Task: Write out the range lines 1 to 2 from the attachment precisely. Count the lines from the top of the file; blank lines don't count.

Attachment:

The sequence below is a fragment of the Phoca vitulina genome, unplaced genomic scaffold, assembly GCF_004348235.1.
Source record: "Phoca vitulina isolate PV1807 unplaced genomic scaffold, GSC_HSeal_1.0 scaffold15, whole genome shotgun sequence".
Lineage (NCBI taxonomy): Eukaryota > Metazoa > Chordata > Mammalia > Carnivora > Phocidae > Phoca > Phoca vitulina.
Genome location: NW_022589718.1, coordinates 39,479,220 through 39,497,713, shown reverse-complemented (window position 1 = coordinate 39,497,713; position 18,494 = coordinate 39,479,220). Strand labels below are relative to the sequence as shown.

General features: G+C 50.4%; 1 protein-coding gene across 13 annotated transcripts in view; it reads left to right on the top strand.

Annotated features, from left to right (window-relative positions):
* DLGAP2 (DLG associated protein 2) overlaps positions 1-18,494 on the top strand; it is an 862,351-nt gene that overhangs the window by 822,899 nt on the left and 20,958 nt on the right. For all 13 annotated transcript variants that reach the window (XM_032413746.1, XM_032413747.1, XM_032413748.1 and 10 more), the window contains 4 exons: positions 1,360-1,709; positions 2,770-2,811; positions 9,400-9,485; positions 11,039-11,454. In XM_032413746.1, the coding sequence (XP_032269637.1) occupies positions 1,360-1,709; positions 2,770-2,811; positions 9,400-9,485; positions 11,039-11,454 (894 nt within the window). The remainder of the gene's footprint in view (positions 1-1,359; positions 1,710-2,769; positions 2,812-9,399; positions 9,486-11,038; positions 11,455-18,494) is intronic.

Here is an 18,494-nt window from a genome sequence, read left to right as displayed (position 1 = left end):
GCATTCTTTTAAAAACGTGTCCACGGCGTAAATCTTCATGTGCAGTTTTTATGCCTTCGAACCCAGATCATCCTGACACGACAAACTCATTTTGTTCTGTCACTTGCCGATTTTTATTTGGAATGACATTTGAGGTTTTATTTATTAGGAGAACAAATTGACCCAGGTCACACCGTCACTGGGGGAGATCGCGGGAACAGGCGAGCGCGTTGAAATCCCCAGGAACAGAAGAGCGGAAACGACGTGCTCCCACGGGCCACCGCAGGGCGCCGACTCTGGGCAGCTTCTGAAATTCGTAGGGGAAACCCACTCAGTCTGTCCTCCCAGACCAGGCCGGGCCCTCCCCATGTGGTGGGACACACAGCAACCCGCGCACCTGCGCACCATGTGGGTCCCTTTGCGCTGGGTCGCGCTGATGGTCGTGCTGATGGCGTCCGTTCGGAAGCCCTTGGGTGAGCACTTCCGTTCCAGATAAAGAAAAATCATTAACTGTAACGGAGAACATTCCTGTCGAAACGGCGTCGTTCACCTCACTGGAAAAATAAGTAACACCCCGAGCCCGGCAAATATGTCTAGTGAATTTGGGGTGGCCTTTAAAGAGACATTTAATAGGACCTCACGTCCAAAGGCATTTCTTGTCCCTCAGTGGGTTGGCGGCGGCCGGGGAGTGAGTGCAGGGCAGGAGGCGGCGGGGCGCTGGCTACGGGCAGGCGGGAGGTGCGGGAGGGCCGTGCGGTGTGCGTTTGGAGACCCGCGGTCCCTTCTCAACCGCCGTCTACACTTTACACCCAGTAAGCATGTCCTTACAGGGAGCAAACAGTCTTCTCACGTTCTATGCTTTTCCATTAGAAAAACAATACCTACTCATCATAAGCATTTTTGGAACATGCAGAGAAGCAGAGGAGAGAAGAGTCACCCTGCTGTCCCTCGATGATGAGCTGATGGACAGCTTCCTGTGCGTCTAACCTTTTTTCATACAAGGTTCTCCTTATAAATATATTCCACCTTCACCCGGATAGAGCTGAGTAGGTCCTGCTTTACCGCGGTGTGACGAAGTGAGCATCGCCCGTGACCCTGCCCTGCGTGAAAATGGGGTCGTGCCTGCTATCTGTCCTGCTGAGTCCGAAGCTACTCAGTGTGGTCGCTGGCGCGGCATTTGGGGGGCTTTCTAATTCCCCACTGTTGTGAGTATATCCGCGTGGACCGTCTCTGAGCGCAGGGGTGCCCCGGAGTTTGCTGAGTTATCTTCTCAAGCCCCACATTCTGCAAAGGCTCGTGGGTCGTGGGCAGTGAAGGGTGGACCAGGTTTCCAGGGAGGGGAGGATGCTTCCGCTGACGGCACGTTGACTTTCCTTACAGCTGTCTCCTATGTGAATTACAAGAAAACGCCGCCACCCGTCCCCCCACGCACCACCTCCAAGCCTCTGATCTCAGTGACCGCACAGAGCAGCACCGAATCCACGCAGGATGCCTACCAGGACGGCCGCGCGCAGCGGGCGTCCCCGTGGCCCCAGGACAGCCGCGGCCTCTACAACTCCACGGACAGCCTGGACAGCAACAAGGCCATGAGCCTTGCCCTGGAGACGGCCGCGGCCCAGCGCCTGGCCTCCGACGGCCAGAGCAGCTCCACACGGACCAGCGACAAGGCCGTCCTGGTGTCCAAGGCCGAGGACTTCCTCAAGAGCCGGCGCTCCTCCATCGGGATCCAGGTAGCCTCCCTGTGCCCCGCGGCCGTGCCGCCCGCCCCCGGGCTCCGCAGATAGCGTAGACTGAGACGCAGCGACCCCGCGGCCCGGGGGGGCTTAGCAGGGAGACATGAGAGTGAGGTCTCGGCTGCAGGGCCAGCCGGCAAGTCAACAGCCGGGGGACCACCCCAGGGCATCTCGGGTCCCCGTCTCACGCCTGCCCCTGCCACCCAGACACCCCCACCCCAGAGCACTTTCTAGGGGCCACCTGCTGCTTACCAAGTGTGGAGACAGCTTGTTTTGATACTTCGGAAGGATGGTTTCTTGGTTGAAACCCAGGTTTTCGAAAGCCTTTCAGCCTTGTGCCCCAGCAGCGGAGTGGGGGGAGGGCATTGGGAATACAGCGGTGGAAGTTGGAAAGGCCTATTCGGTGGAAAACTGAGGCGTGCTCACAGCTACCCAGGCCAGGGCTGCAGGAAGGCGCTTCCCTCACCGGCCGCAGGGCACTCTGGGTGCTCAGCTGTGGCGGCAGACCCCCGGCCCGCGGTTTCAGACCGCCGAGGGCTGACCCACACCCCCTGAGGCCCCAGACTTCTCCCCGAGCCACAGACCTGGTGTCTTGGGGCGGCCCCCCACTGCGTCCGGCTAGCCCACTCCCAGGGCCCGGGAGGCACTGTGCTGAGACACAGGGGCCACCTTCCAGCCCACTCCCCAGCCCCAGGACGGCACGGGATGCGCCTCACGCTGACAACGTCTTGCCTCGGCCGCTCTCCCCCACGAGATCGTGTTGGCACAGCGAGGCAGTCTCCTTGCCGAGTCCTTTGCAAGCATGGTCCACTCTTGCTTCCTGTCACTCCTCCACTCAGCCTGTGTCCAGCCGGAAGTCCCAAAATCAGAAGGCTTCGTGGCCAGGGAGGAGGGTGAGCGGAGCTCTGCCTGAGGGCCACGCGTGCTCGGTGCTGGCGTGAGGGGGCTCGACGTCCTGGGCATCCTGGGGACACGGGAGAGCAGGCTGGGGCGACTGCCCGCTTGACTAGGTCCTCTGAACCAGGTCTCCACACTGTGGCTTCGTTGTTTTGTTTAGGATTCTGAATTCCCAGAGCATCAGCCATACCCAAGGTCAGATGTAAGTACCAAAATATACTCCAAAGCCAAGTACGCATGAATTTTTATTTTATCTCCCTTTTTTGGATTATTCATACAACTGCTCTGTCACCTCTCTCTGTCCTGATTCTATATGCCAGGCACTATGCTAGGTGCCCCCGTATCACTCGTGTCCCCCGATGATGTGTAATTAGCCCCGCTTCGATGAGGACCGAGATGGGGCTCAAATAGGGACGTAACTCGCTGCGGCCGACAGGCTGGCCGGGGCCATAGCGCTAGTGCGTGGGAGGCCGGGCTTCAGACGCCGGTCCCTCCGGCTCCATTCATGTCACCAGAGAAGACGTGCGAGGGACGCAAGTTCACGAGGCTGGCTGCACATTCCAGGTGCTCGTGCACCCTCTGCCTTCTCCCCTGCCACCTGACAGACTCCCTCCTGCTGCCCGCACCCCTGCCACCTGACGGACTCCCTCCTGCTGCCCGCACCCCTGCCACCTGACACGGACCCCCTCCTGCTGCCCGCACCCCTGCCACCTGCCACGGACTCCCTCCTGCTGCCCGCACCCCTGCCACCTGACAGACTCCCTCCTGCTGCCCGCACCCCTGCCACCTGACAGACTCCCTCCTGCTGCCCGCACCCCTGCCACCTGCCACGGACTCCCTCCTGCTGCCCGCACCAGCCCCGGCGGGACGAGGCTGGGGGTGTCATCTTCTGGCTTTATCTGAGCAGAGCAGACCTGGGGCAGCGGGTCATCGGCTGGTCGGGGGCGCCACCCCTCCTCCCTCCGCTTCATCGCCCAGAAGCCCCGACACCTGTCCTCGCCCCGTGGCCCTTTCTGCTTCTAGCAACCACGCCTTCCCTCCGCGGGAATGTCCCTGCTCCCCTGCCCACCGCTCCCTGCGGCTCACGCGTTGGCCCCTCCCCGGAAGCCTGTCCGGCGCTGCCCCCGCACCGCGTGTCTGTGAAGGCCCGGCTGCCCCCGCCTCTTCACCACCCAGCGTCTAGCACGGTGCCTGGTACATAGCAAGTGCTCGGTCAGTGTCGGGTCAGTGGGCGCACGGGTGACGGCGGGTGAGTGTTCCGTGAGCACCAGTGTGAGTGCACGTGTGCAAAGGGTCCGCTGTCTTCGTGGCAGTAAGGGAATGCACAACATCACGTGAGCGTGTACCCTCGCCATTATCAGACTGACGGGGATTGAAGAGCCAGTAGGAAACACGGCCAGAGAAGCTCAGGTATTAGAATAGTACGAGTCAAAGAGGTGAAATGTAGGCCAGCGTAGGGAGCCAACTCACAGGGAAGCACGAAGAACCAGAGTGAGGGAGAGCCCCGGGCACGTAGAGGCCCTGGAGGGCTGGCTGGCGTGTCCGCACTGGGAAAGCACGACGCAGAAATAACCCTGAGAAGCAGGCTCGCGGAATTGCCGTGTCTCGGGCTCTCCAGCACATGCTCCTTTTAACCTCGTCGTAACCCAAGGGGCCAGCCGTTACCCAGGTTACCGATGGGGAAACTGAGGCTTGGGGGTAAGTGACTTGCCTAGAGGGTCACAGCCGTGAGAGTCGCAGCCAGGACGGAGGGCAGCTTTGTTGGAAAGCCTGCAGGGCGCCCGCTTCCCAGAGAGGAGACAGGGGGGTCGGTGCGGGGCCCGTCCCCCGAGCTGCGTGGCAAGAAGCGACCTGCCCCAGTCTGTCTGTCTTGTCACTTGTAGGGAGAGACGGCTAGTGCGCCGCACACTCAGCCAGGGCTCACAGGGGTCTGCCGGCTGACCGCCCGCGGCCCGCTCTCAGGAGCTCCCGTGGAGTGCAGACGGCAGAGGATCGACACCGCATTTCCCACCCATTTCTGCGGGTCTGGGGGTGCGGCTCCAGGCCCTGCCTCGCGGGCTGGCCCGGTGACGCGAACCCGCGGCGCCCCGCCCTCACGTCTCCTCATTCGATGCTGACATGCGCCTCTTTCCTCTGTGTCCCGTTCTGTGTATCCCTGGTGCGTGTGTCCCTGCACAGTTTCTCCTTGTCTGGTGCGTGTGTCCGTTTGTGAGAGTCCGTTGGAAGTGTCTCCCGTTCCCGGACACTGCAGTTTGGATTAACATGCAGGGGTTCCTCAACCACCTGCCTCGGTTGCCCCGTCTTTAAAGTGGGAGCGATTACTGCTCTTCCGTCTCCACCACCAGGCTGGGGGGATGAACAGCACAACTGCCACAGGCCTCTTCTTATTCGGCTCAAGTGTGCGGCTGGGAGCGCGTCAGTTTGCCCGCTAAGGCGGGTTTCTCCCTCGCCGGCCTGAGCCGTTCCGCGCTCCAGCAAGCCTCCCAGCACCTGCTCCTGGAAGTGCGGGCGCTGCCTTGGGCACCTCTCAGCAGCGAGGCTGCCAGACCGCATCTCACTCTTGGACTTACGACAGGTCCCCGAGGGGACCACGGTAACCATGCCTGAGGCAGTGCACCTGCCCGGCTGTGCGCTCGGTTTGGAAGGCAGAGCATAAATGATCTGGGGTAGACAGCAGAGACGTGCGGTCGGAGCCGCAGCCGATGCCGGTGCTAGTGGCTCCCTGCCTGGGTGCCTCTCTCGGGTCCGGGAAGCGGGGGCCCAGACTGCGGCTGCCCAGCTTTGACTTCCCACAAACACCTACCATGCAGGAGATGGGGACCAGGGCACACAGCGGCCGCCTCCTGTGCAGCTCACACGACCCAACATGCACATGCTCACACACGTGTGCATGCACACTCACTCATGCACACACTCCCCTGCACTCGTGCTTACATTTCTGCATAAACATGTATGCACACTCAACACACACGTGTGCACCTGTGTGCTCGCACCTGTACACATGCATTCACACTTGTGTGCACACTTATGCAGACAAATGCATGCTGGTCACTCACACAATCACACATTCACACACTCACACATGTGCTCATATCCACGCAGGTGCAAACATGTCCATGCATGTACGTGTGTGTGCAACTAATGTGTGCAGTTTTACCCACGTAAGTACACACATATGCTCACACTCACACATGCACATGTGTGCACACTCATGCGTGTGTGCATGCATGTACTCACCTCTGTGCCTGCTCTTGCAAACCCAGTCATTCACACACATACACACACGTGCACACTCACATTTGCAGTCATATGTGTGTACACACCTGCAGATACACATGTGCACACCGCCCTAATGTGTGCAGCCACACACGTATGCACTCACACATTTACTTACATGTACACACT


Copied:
The sequence below is a fragment of the Phoca vitulina genome, unplaced genomic scaffold, assembly GCF_004348235.1.
Source record: "Phoca vitulina isolate PV1807 unplaced genomic scaffold, GSC_HSeal_1.0 scaffold15, whole genome shotgun sequence".